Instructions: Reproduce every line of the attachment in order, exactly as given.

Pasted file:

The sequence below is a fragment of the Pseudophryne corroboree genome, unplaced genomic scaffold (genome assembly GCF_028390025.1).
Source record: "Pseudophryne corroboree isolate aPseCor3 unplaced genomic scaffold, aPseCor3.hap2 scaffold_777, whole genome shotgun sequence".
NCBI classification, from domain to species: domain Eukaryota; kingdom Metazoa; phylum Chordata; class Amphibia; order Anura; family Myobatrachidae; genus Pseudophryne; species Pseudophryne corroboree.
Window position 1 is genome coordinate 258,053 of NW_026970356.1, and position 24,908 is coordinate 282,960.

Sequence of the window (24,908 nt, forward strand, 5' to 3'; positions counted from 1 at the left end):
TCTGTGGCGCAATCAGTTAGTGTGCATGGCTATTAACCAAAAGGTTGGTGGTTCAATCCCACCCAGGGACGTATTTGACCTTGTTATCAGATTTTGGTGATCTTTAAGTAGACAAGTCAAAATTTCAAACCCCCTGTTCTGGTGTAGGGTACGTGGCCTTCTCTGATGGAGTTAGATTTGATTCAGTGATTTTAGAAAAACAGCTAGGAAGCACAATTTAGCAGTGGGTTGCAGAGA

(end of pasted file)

The sequence below is a fragment of the Pseudophryne corroboree genome, unplaced genomic scaffold (genome assembly GCF_028390025.1).
Source record: "Pseudophryne corroboree isolate aPseCor3 unplaced genomic scaffold, aPseCor3.hap2 scaffold_777, whole genome shotgun sequence".
NCBI classification, from domain to species: domain Eukaryota; kingdom Metazoa; phylum Chordata; class Amphibia; order Anura; family Myobatrachidae; genus Pseudophryne; species Pseudophryne corroboree.
Window position 1 is genome coordinate 258,053 of NW_026970356.1, and position 24,908 is coordinate 282,960.

Sequence of the window (24,908 nt, forward strand, 5' to 3'; positions counted from 1 at the left end):
TCTGTGGCGCAATCAGTTAGTGTGCATGGCTATTAACCAAAAGGTTGGTGGTTCAATCCCACCCAGGGACGTATTTGACCTTGTTATCAGATTTTGGTGATCTTTAAGTAGACAAGTCAAAATTTCAAACCCCCTGTTCTGGTGTAGGGTACGTGGCCTTCTCTGATGGAGTTAGATTTGATTCAGTGATTTTAGAAAAACAGCTAGGAAGCACAATTTAGCAGTGGGTTGCAGAGA